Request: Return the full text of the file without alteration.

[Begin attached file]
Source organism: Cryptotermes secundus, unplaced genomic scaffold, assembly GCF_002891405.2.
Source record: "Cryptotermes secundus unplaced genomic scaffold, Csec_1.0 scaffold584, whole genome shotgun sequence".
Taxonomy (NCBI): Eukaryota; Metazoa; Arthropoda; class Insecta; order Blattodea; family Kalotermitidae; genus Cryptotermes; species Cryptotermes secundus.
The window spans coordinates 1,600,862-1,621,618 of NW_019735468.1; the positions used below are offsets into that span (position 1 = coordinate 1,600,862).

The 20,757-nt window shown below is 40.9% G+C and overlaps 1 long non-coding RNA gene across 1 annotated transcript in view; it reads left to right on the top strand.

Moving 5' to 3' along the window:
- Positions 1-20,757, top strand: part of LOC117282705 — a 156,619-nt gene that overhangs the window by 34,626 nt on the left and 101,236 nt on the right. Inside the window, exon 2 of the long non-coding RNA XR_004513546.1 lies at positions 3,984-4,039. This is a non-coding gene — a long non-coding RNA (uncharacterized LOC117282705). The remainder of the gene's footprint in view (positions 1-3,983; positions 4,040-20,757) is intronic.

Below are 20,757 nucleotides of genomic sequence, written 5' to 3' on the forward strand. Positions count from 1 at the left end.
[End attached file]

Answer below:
Source organism: Cryptotermes secundus, unplaced genomic scaffold, assembly GCF_002891405.2.
Source record: "Cryptotermes secundus unplaced genomic scaffold, Csec_1.0 scaffold584, whole genome shotgun sequence".
Taxonomy (NCBI): Eukaryota; Metazoa; Arthropoda; class Insecta; order Blattodea; family Kalotermitidae; genus Cryptotermes; species Cryptotermes secundus.
The window spans coordinates 1,600,862-1,621,618 of NW_019735468.1; the positions used below are offsets into that span (position 1 = coordinate 1,600,862).

The 20,757-nt window shown below is 40.9% G+C and overlaps 1 long non-coding RNA gene across 1 annotated transcript in view; it reads left to right on the top strand.

Moving 5' to 3' along the window:
- Positions 1-20,757, top strand: part of LOC117282705 — a 156,619-nt gene that overhangs the window by 34,626 nt on the left and 101,236 nt on the right. Inside the window, exon 2 of the long non-coding RNA XR_004513546.1 lies at positions 3,984-4,039. This is a non-coding gene — a long non-coding RNA (uncharacterized LOC117282705). The remainder of the gene's footprint in view (positions 1-3,983; positions 4,040-20,757) is intronic.

Below are 20,757 nucleotides of genomic sequence, written 5' to 3' on the forward strand. Positions count from 1 at the left end.